L. Ron Hubbard (yes, THAT L. Ron Hubbard) established Writers of the Future Contest in 1983. It is a reputable contest, and it’s helped a number of bestselling authors launch their careers. The contest is judged quarterly; the top three stories from each quarter, plus a few of the finalists, are combined into an anthology that’s released annually. They don’t charge entry fees, and they also have a free online workshop and forums where writers can compare notes and just hang out. There’s also an annual awards ceremony/writing workshop/banquet thing that sounds super fun.

There is some criticism about the contest, mainly due to its association with L. Ron Hubbard and Scientology. However, the judges are not Scientologists, and there’s sort of a firewall in place that’s supposed to keep things separate. Like, they’re not allowed to talk about it at the awards workshop or try and talk writers into becoming Scientologists or anything like that. I’ve not seen anything from a reputable source that makes the contest itself look shady. Anyone who’s considering entering the contest should do their own research and decide for themselves what they’re comfortable with.

My experience

I went back and forth about submitting for a while before I finally made a decision. It’s not a bad story, but the stakes are kind of low and it’s a little silly. But I finally decided I didn’t have anything to lose and just went for it.

Entering Writers of the Future only took a few minutes; all I had to do was make an account on their website and upload my document. No problem. After that, it was just a waiting game.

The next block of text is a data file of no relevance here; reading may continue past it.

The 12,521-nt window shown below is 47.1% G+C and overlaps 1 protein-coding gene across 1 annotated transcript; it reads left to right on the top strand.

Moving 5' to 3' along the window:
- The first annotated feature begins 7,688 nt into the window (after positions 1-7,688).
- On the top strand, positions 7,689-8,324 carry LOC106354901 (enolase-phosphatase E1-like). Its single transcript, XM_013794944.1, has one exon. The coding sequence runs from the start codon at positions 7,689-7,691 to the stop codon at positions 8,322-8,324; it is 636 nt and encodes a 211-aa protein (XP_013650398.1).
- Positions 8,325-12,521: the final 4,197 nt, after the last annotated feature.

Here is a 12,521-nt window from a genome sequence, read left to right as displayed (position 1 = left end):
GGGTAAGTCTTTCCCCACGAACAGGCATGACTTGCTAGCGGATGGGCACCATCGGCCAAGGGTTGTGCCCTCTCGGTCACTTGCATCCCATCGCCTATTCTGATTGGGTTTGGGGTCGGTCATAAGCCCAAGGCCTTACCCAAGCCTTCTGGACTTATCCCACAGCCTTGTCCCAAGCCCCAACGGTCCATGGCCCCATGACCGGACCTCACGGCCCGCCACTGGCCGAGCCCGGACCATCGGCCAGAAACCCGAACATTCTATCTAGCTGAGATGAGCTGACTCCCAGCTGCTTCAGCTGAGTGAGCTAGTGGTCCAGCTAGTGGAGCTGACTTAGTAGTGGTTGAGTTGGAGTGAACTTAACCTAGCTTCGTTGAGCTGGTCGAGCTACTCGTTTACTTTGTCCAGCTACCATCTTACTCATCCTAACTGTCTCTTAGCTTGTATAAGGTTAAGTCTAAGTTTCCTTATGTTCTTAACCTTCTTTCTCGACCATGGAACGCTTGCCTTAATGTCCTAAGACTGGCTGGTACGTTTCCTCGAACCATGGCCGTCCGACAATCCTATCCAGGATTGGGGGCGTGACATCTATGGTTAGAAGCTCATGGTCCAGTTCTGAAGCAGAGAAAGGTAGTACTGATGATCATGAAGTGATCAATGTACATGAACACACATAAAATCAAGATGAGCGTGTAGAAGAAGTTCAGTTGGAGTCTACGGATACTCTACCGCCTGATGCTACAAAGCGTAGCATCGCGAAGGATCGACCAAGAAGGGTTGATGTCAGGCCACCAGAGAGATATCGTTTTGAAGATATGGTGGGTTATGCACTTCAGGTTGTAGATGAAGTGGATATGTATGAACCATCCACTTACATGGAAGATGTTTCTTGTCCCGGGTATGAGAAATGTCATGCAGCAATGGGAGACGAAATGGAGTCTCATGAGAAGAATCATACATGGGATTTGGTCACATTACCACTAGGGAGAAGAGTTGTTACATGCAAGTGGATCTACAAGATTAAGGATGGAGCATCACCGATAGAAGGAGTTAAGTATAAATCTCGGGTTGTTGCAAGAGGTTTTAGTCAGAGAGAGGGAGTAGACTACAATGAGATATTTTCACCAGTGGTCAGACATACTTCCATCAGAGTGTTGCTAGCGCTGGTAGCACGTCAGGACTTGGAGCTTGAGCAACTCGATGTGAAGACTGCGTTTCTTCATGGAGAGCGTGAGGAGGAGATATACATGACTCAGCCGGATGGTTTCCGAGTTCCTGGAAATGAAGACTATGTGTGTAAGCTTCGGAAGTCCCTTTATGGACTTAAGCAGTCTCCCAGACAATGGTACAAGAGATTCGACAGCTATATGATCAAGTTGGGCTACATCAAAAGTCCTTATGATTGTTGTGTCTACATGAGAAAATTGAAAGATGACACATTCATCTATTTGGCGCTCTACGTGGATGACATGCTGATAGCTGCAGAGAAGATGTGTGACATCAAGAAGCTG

Since this is a quarterly contest with regular deadlines, I looked at information from previous contests and assumed I’d hear something back around the end of November, or sometime early in December. I submitted the story on August 27, if you’re wondering; the deadline for that quarter was September 30. I got an email with my results on November 4th.

The story was low-stakes and apparently the judges don’t like first person narration, so I assumed they’d just reject it. But I had a killer opening, and I was hoping maybe that would be enough to land me an honorable mention–the very lowest “place.” I actually got a silver honorable mention, which is a step up from that. There’s no prize, and I’m not getting published, but I think I’m getting a certificate in the mail.

I’m definitely going to try again

All in all, it was a fine experience and I can’t complain. I’m working on a new story to enter this quarter, and I need to wrap it up soon so I can get some critiques and have time to revise before the deadline. I feel a little pressure now–I’d like to exceed my silver honorable mention if I can.

As far as this story goes, I’m trying to figure out where to take it next. I might revise it; I struggled with a few things in the original draft that I think I might be able to fix now. But then I wonder if it’s fine like it is, and I should try submitting it to lit magazines. I could also save it for the short story anthology I’m planning on putting together. I have a lot of options, and I don’t feel like I need to stress myself out on a decision right now.

Do you have any experience with writing contests? Feel free to share in a comment if you do. I’ll be back tomorrow to talk about how to find places to submit your short stories, and I hope you’ll be back for that. I’ve got some good information for you.